The House on Wednesday passed a package of gun restrictions that included raising the minimum age for buying semi-automatic weapons from 18 to 21, and lawmakers in the region were split in their vote.
The bill, called the Protecting Our Kids Act, passed by a vote of 223 to 204, following last month’s mass shootings in Uvalde, Texas, which claimed the lives of 19 children and two teachers , and in Buffalo, NY, which left 10 people dead. .
Locally, U.S. Representative Conor Lamb, D-17th District, voted in favor of the law, while Representative Guy Reschenthaler, R-14th District, voted no.
In a statement, Lamb said: ‘By passing this bill today, we are doing everything we can to prevent another Uvalde. These clear and simple rules will make it harder for criminals to obtain firearms and reduce the risk of children being shot while trying to learn.
The Protecting Our Children Act would ban high-capacity magazines and increase inventory for civilian use, require background checks for the purchase of ghost weapons, strengthen requirements for safe storage in homes where children may have access to firearms and strengthen penalties for arms trafficking.
“These rules will not take away a minute of legal hunting or sport shooting from anyone. The Senate must do its job and pass this law to protect our communities and our children from more senseless violence.
The rest of the Pennsylvania House members mirrored Congress’s split on guns, voting along party lines, with the exception of Representative Brian Fitzpatrick, a Republican who supported the legislation.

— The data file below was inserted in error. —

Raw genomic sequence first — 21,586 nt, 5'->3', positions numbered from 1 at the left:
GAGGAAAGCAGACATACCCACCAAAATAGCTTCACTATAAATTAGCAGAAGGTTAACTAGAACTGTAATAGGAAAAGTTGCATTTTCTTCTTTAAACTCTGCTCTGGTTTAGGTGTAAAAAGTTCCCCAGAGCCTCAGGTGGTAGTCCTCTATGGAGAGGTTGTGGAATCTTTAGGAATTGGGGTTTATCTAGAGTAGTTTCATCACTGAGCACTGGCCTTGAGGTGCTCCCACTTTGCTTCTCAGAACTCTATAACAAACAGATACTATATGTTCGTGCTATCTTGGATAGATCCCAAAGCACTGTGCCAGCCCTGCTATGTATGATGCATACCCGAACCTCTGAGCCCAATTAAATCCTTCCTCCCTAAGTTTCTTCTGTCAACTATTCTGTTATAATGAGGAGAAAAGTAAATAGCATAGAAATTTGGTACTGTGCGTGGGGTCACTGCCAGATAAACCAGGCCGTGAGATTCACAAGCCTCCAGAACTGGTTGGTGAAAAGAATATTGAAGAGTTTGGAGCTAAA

Reschenthaler said he voted against the bill because “the bill will make it more difficult to access a firearm in an emergency, criminalize a victim of domestic violence’s attempt to obtain help from a friend to get a gun for self-defense, and will ban many necessary firearms This bill would do nothing to make our schools and communities safer or prevent future tragedies from happening .
The bill now goes to the Senate, where it is unlikely to pass. A group of senators are negotiating a separate — and likely more limited — set of reforms that could include more funding for mental health resources, expanding background checks and pushing states to enact red flag laws.
In addition to Fitzpatrick, four other Republicans voted in favor of the bill – Chris Jacobs of New York, Fred Upton of Michigan, Anthony Gonzalez of Ohio and Adam Kinzinger of Illinois.
Two House Democrats, Kurt Schrader of Oregon and Jared Golden of Maine, voted against the package.
In a statement, Fitzpatrick said, “I am a strong supporter of the Second Amendment and all of the protections it entails. I also believe that we have no higher responsibility as leaders, no higher responsibility as human beings, than to protect our children and keep our community safe… These are not not and should not be mutually exclusive concepts.
The House action came hours after members of the Oversight and Reform Committee heard testimony from people who lost loved ones in the mass shootings in Uvalde and Buffalo, and a fourth-grade student year that survived the Robb Elementary shooting.
House Republican leaders have described the measure as a “reactionary package” that violates citizens’ Second Amendment rights and hinders Americans’ ability to protect themselves.
Says Reschenthaler, “As a gun owner and a strong supporter of the Second Amendment, I will always fight attempts by the left to take away our right to protect ourselves and our families. Congress should work together to address the root causes of mass violence. Instead, Democrats are pushing a sweeping gun seizure agenda that would disenfranchise law-abiding citizens.
Reschenthaler instead advocates for tougher schools, supporting mental health care, expanding information sharing, and promoting gun safety and training.